I had a post about how to improve user data entry for ADF table with auto focus for new row - Improving ADF UI Table CRUD Functionality with Auto Focus. If you follow comments thread for that post - you will see described approach doesn't work exactly as it should in ADF 12c (focus is set for new row but later is lost after tab navigation - it should move focus to another column). Thanks to the community we have simple fix for this issue, read OTN Forum thread - Set Focus on CreateINsert row in ADF Table. I hope Oracle will fix this functionality in the next ADF versions (currently they say it is expected behaviour, and I don't agree with this). But for now - fix does the job.

 Sample app was updated to and it contains fixes described on OTN Forum - Focus is set for first column of new row to avoid extra mouse click:

After tab is pressed - focus moves to the next column:

Fix simulates row selection through ADF JS API. After focus was set for the first column in current row - we execute row selection based on active row key. This allows ADF Faces to move focus to the next column on tab, because it knows currently selected row on client side:

Make sure to set active row key in the bean method, same place where focus ID is calculated (otherwise there will be JS error):

Wednesday, August 30, 2017

ADF Client Side Validation with JavaScript

In my previous post I explained how to use JS client side formatter for ADF Faces input components - ADF Goes Client Side - UI Performance Boost with JavaScript. The same principle can be applied for client side validation. Most likely you are not going to implement complex validation rules on the client side, but for simple checks - it will be perfect. There will be no roundtrip to the server and this will allow to improve user experience.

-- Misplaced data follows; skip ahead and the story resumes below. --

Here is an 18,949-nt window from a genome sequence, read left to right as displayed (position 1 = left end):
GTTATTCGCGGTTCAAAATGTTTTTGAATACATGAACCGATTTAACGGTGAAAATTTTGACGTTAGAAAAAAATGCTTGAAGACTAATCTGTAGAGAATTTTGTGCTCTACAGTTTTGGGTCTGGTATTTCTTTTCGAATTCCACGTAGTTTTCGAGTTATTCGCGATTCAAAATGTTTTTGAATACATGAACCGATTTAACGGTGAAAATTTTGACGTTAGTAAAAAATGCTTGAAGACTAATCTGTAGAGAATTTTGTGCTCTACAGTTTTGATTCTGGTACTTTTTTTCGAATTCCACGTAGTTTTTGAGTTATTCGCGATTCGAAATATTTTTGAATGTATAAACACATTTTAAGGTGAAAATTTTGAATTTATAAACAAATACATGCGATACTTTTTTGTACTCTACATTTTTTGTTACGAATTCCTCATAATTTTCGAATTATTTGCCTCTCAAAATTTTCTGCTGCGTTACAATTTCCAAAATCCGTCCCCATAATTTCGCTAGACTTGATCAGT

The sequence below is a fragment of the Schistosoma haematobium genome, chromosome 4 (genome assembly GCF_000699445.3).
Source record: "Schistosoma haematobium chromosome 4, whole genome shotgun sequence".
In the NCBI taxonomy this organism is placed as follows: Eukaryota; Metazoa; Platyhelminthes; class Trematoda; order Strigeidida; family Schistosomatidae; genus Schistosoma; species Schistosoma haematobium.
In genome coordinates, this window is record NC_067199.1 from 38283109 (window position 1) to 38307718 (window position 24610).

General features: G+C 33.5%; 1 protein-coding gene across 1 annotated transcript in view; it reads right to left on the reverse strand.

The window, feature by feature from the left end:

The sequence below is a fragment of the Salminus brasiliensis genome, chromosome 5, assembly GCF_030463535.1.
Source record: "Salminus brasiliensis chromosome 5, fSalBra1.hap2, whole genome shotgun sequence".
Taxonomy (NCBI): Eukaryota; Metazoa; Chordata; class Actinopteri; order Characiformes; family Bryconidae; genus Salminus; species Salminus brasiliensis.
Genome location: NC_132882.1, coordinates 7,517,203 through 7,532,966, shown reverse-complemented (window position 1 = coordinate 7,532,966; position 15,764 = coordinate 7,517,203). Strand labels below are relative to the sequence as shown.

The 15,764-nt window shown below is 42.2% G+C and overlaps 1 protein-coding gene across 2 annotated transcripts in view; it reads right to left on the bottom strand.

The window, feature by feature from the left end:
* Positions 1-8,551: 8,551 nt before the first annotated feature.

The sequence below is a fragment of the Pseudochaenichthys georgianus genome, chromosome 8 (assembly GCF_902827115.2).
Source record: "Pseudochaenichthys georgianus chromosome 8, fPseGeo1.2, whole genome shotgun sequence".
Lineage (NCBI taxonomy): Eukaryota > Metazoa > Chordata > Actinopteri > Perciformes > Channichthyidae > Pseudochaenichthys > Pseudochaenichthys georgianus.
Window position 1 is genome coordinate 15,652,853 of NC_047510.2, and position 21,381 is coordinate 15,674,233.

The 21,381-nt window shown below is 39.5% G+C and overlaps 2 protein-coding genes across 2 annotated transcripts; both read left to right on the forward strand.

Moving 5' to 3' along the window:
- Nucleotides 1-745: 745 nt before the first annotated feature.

Client side validation check runs instantly when value is changed and there is no need to set Auto Submit = true to send value to the server. This rule checks value to be in certain range, similar simple checks can be implemented on client side (I'm sure you will find similar rules in your project):

If value is in range, client side formatter is applied as expected:

Custom JSF converter is registered in faces-config.xml and can be added to the input field either manually or dropped through the wizard:

Converter is based on ID, which is defined in faces-config.xml:

Definition in faces-config.xml:

Customer converter class defines range values, these properties will be consumed in JS logic:

Range check is done in JS. If validation fails, we display JSF error message. All happens on client side, without request to the server:

Download sample application with client side validation logic -

Wednesday, August 16, 2017

Oracle Java Cloud Service - Scaling and Cluster Setup for ADF

Last couple of weeks I was busy preparing to my OOW'17 session about estimating Java Cloud Service performance for ADF application. I was running stress tests against various JCS instance configurations to be able to create performance estimation methodology. I will describe this methodology on OOW, but here today will list key steps required to scale up JCS instance.

Let's assume you are running single cloud node with 1 CPU and 7.5 GB RAM. This node contains WLS admin and managed server:

To scale up cloud node, simply invoke Scale Up command from the menu. Select new compute shape and confirm scale up operation:

Scale up completed:

Now go to WebLogic console and update Managed Server startup parameters, to adjust heap size to higher value:

Managed server memory can be increased up to certain amount. If more resources will be needed, at some point you will need to create multiple managed servers and connect them into cluster. This would require to define Load Balancer instance (to have single entry point to the cluster):

Cluster node must run in dedicated cloud node. If cluster is based on two managed servers, there must be two cloud nodes:

Managed servers from cloud nodes can be connected into single cluster, this can be done in WebLogic console:

Once cluster is defined, deployment becomes easy - you can deploy ADF application into cluster and it will be propagated to all nodes:

Traffic director running in load balancer instance will be automatically configured to route traffic to cluster nodes: